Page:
First published in the Daily Emerald on July 18th, 2018. On Wednesday, attorneys made oral arguments in Juliana v. United States — the case in which 21 plaintiffs, including two UO students, are suing the U.S. government over carbon dioxide emissions and climate change.
The case, which begins trial on Oct. 29 and is presided over by Honorable District Judge Ann Aiken, could have serious consequences for the United States if the judge finds the government responsible for the plaintiffs’ accusation that the government’s use and production of fossil fuels endangered them. Juliana v. United States also raises questions as to how the Fifth Amendment, which ensures life, liberty, property and due process, should be interpreted in regards to climate change. The case is as much a question of constitutional law as it is about environmental sustainability.
Oral arguments were set to begin at 2 p.m. The Register Guard reported on Tuesday that the government filed a stay with the Supreme Court of the United States, meaning that they intended to stop the case from proceeding; however, during oral arguments, the attorneys for the plaintiffs said that they would file a response for the stay application by noon next Monday.
At 1 p.m., a crowd of roughly 40 demonstrators arrived at the Wayne L. Morse Courthouse bearing turquoise signs that read “LET THE YOUTH BE HEARD #YouthvGov.” Demonstrators sang a version of the song “This land is your land, this land is my land” that substituted the original lyrics for ones that promoted environmental activism and cheered when the plaintiffs and their attorneys entered the courthouse.
Oral arguments began at 2 p.m. with opening remarks coming from the defendants. The United States’ attorneys argued that the case raises an issue with the separation of powers — or the distinct constitutional duties of the federal government’s legislative, judicial and executive branches.
Juliana v. United States has a long list of defendants, which includes President Donald Trump, the Environmental Protection Agency and United States Secretary of Interior Ryan Zinke.
The government’s attorneys argued that the court ruling in the plaintiffs’ favor would be an example of the court system determining policy, instead of allowing Congress to pass legislation.
The United States’ attorneys also argued that the plaintiffs were not able to clearly tether their symptoms of anxiety, asthma and natural disasters such as flooding to U.S. policy and government action.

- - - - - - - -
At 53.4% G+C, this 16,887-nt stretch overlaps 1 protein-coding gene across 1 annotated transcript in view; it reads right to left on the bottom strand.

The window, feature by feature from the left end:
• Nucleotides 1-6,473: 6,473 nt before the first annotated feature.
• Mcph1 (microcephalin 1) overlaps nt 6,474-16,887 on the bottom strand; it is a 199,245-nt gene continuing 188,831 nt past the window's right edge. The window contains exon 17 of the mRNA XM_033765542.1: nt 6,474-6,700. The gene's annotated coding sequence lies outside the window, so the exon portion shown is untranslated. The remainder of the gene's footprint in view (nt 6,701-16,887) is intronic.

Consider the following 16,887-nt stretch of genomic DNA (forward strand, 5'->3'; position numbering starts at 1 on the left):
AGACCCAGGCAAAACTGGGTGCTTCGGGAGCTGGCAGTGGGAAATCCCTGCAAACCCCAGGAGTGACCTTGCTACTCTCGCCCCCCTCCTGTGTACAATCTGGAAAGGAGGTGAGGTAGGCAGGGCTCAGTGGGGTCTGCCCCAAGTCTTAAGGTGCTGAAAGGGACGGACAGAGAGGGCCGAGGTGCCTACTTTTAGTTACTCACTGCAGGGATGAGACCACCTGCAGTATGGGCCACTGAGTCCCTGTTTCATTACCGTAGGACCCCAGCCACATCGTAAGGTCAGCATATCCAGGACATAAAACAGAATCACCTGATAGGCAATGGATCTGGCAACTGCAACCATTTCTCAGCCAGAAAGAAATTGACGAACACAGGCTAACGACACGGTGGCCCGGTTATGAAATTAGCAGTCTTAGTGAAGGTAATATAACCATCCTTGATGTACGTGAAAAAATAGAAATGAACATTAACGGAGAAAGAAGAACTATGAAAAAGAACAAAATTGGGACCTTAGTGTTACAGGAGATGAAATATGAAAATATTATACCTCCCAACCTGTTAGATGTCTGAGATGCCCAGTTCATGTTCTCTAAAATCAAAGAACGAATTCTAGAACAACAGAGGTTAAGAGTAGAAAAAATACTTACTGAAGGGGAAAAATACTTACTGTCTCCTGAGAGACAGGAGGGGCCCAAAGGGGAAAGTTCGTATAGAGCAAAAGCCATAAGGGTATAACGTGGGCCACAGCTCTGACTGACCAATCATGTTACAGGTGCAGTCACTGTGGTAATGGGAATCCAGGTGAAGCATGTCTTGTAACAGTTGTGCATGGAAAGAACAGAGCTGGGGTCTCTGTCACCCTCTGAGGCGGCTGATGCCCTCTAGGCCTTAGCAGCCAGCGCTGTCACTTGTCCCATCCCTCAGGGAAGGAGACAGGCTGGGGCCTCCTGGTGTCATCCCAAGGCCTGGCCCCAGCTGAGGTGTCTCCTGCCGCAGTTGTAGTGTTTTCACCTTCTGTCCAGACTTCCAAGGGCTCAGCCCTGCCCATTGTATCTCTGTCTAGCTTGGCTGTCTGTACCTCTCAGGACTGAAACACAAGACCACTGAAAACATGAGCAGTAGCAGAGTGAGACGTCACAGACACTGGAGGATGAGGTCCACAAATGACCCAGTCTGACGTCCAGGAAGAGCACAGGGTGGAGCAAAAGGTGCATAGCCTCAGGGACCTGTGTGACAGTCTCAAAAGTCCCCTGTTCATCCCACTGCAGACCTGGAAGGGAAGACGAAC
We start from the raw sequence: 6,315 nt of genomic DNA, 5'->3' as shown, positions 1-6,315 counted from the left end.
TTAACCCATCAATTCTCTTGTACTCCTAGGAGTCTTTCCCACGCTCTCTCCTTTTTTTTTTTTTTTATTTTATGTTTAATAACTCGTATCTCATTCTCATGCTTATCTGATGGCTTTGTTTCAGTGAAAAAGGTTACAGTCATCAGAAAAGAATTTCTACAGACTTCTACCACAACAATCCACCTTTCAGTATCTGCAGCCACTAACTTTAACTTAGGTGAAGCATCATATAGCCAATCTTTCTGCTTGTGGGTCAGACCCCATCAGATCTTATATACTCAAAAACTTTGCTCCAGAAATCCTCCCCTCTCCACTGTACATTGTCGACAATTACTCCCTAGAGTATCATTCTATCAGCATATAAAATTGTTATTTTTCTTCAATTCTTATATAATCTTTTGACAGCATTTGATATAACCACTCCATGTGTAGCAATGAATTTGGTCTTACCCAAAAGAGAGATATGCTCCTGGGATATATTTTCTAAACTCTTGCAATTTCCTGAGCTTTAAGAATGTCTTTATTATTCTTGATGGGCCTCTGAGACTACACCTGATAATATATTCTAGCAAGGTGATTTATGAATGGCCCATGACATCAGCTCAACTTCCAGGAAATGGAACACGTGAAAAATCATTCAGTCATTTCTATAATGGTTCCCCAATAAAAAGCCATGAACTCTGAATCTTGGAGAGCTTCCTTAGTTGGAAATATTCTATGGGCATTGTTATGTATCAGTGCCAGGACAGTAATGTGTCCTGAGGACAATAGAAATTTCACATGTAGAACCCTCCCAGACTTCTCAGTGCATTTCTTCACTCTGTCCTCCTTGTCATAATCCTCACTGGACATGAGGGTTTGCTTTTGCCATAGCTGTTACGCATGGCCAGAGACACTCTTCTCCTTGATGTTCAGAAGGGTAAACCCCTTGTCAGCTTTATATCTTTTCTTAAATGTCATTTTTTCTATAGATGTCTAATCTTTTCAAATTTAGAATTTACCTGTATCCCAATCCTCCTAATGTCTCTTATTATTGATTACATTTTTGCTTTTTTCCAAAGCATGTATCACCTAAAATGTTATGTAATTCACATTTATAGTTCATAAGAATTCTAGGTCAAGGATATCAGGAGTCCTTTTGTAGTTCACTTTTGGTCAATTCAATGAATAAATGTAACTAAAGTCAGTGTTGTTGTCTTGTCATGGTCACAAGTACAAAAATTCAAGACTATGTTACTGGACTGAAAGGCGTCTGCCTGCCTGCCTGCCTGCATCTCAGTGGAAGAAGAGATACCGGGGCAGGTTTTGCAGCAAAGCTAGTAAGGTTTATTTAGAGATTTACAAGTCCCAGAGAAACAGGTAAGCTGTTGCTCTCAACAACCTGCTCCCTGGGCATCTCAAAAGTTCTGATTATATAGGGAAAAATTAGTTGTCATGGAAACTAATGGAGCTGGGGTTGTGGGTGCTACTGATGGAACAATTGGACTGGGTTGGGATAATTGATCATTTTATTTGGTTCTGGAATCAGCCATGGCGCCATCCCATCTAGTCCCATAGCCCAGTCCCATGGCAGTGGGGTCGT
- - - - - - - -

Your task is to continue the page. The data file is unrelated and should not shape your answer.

Julia Olson, the plaintiffs’ attorney, spoke after the defense and made the case that the plaintiffs’ Fifth Amendment rights to life, liberty, property and due process were infringed upon by the government’s actions.
In a rebuttal to the government’s assertion that there was an issue with the separation powers, Olson pointed to past issues in which the courts have weighed in on policy, such as cases relating to voting, housing and prison.
“The constitution is silent on the national energy system, but is loud on liberty,” she said.
Despite the differences the parties had, both agreed at the end of the proceeding that President Trump can be dismissed from the case without prejudice — meaning that he is not involved in the case now, but can be brought back in at a later date if necessary.
Olson said that because of the wide scope of the lawsuit, the court would be able to award the plaintiffs the remedy, or relief, they want, even if the president was not involved in the lawsuit.
“The defendants say we can get the remedy we want without the president because we’ve sued other federal agencies and officials,” Olson said. “We’re saying ‘Fine, let’s narrow that issue; he can be out of the case. If we need him, we can move to bring him back in.’”
Following the end of oral arguments, the plaintiffs and their attorneys held a press conference at 4 p.m. and addressed the demonstrators who filed into the courtroom to watch the arguments.
One plaintiff, 21-year-old Jacob Lebel, spoke of the effects of climate change on his farm near Roseburg, Oregon.
“This is only the tip of the iceberg and the beginning of the destabilization that climate change has instilled for me and my generation; it’s one of the worst things I can think of,” he said.
Aji Piper, a 17-year-old plaintiff from Seattle, WA, said that the case can be a catalyst for change in other parts of the world.
“The remedy that we’re seeking has to do with getting the courts to order the government to take responsibility through instituting a national climate recovery plan,” he said. “If we were to win this case and get the remedy and as a country start moving towards a renewable and sustainable economy, we would see the rest of the world follow along.”